• Arcite grew love sick and returned to Athens to get close to Emily
• Theseus finds out by catching Arcite and Palomon fighting and arranged a
tournament where both would fight to the death.
• The reintegration was Arcite beating Palomon but falls of his horse and
practically dying and handing Emily over to Palomon for which they both
lived happily ever after
Geoffrey Chaucer- A Romantic
Geoffrey Chaucer was a Romantic and he demonstrated that in many of his
stories. “The Knight’s tale” was one of them and the structure is different
from “Sir Gawain and the Green Knight” where Chaucer uses a game on top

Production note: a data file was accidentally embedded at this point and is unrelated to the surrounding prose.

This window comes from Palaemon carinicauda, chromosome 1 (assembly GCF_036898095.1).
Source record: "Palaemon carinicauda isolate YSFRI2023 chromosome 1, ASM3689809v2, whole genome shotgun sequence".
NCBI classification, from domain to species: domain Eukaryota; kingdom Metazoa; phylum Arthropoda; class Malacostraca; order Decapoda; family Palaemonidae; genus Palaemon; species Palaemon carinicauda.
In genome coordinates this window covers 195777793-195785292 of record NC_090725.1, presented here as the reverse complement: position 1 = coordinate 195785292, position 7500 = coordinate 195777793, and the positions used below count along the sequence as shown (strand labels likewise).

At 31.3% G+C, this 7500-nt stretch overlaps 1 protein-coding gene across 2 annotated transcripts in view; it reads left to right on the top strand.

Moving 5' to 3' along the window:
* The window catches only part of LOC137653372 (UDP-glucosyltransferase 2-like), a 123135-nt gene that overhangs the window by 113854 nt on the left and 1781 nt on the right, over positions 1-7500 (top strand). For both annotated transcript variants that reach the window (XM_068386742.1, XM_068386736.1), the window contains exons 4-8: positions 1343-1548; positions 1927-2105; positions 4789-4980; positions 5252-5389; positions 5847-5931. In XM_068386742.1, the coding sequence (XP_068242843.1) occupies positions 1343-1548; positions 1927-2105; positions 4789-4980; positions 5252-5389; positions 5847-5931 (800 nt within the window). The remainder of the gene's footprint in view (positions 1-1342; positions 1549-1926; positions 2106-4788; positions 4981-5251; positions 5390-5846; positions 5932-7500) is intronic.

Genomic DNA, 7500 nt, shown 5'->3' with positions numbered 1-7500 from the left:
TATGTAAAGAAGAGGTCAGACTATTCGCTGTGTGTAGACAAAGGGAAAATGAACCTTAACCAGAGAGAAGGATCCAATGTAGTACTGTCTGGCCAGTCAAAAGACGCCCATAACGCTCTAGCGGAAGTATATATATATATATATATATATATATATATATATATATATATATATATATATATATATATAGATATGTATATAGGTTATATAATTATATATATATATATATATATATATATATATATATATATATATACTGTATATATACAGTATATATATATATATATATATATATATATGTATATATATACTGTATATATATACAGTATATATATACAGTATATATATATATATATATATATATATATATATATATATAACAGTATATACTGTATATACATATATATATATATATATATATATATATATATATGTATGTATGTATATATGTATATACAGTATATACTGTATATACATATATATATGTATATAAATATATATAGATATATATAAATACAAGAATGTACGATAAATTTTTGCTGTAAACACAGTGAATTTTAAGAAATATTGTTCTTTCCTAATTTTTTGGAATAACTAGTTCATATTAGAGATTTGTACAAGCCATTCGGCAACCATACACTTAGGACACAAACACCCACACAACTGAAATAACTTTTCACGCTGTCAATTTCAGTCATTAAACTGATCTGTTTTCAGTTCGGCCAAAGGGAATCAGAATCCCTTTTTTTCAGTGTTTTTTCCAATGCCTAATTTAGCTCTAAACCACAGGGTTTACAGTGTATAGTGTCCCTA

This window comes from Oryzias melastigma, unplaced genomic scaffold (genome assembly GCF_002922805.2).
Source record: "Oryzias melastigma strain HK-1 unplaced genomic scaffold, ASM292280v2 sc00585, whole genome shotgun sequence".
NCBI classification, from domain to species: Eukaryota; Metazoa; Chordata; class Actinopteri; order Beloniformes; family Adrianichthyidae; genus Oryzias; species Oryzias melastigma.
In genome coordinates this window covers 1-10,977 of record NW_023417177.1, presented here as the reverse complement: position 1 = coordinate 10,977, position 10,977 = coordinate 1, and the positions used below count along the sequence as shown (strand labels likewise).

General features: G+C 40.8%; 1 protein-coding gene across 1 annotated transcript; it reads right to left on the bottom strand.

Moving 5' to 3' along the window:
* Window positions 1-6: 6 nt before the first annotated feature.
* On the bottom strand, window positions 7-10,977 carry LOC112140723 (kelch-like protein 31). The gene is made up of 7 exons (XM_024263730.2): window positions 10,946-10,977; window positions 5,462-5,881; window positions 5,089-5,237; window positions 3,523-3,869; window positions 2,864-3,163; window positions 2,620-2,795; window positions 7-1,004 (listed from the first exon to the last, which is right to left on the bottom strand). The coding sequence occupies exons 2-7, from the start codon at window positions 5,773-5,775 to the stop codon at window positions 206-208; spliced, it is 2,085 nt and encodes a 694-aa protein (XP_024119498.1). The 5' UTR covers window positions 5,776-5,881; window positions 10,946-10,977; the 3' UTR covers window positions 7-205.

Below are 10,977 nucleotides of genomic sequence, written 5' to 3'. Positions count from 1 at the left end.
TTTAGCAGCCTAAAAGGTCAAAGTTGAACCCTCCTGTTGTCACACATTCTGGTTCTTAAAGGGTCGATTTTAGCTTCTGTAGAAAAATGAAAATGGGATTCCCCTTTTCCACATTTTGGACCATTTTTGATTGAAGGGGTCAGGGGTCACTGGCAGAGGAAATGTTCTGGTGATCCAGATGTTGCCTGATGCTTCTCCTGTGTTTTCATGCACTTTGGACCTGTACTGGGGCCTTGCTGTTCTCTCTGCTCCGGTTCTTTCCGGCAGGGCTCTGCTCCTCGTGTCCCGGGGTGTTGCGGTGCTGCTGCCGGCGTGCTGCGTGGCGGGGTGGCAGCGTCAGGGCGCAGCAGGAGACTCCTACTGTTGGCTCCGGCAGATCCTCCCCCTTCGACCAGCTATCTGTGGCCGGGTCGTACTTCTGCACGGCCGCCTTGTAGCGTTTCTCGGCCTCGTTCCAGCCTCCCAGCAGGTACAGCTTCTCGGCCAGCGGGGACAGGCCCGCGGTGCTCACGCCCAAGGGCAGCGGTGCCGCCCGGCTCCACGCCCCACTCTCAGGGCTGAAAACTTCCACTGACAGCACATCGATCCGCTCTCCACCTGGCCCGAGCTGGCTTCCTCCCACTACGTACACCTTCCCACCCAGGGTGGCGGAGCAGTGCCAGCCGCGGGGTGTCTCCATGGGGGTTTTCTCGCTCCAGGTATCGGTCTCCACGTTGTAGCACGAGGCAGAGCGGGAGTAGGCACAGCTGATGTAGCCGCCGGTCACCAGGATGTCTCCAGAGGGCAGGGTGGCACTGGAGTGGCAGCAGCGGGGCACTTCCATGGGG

of the classic Romance Structure. “The Knight’s Tale” was different because it
was adventurous like his other stories, but it wasn’t about a man and a
woman falling in love like in Shakespeare's plays but instead it was about two
great knights who would die for one woman. The diction and tone Chaucer
uses in the story helps to portray the strength these two knights have for the
love of this woman and both almost end up killing themselves in order to win
• Chaucer, Geoffrey. The Knights Tale. NeCastro,
Gerard, ed. and trans. eChaucer: October 26, 2013
• Haymes, Edward R. “Chaucer and the English Romance Tradition” South
Atlantic Bulletin 37.4 (1972): 35-43 South Atlantic Modern Language
Association. Web. 17 Oct. 2013
• Rock, Catherine A. "Forsworn And Fordone: Arcite As Oath-Breaker In The
"Knight's Tale.." Chaucer Review 40.4 (2006): 416-432. Web. 17 Oct. 2013
• Wadiak, Walter. "Chaucer's Knight's Tale And The Politics Of Distinction."
Philological Quarterly 89.2/3 (2010): 159-184. Academic Search Complete.
Web. 17 Oct. 2013.